By Roshan Jacob
Fourth Wall Theatre’s depiction of Woyzeck delves into an exploration of human suffering. Despite being set in a bygone era, director Athena Tzallas’ vision seeks to connect humanity across the ages through the shared and relatable themes of pain, betrayal, hope and loss. While on a superficial level, the narrative of a broken German solider whose life was contained to a provincial town suggests no sense of relation to a student at Durham University, but as the layers of time and history peel off, Woyzeck promises to be an exploration of not just a life in seclusion but of the unchanging human condition and struggle for peace.
Following the life of deprived soldier Franz Woyzeck, the play casts an eye into his miserable life marked by an unfaithful lover (Marie played by Alice Chambers) and his constant domination by stronger forces of authority such as a controlling doctor (Lewis Russell) who sees him as little more than a science experiment, a captain (Harry Twining) who makes him wait on him hand and foot, and the drum major who plays his rival (Elliot Ancona) for the love for his child’s mother.
Upon asking the director why Woyzeck was chosen to be brought alive from script to stage, she commented on the ‘creative license’ and the ‘skeleton’ nature of a play that never saw itself receive a confirmed ending due to the death of the playwright at the age of twenty-three. The psychological inspection into the tortured titular character’s mind also allowed for the use of abstract ensemble work.
While following a realistic plotline, the play ventures into the surreal, the dark corners of the soldier’s mind, adding a dimension of exhilaration to a play that is already fast-paced. This offers what actor Kishore Thiagarajan-Walker (playing the role of Woyzeck) describes as ‘snapshots’ into the portrait of a person on the fringes of society, as the audience tracks what actor Elliot Ancona (playing the drum major) describes as downfall and descent into madness.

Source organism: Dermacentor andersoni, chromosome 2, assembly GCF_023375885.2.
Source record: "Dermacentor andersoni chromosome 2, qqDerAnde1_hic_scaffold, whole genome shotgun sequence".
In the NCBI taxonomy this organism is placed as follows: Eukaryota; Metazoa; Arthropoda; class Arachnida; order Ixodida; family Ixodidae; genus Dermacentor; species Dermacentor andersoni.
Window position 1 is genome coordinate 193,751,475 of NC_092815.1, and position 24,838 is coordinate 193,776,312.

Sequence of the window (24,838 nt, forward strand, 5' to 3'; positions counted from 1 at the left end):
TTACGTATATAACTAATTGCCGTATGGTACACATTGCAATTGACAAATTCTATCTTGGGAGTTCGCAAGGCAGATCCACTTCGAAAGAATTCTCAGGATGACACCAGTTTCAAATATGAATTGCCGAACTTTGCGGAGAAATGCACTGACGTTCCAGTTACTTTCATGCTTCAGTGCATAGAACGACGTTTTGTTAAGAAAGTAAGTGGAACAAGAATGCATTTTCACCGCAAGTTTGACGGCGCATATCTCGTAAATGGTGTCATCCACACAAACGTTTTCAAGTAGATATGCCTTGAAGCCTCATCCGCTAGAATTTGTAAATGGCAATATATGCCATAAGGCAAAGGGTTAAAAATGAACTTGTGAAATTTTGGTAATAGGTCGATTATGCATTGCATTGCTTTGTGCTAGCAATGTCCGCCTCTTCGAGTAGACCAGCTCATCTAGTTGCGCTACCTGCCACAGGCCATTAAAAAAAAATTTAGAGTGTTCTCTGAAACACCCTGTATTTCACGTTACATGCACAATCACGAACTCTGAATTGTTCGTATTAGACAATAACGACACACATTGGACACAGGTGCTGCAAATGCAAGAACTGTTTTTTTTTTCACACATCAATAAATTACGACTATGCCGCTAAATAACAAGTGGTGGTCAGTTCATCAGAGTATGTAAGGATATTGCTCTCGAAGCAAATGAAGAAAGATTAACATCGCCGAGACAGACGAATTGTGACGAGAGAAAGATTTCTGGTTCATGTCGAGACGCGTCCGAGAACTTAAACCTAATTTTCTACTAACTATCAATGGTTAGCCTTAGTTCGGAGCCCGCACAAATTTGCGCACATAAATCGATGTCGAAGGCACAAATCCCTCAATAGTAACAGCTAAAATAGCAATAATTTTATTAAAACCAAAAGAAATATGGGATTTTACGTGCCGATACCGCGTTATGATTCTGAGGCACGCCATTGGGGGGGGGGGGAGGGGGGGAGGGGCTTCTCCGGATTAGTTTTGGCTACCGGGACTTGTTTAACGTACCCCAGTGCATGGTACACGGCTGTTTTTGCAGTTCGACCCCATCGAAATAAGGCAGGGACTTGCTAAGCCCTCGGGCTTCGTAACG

In opposition, contrast is provided in the role of Andres (played by Max Greenhalgh) who is in his own way lost and is thus unable to help Woyzeck navigate the murky waters of depression, casting commentary on themes such as the roles of friendship and support.
The choice of having the play take place in the Durham Union Chamber was a brilliant directorial choice, with the wooden flooring, benches and shields upon the walls being suitable for reflecting the interior of a town hall. The close-natured space is also effective as the audience is immediately immersed in the life of the provincial town, with actors coming up to front row members of the audience. Combined with the live music originally composed by Georgie Proctor, the atmosphere is palpable from the onset, with the sombre tunes welcoming the audience into a landscape of despair.
In a way, the fact that the play is so different from the student experience makes it a performance to behold, a window into a man’s troubles and his attempts to find happiness in a seemingly ‘pointless’ existence. The resounding cries of ‘Why does man exist?’ during a tavern scene hint at the play’s quest to answer the question.
All in all, Woyzeck, with its intimate setting, brilliant live music and ensemble work promises to be an insight into the world and even more so the mind of a laboured soldier. Having experienced the genius of direction and production, the solidarity of the cast and the fluidity of the play, Woyzeck constructs itself as a perfect theatre event for the end of the term.
Photograph: Fourth Wall Production Team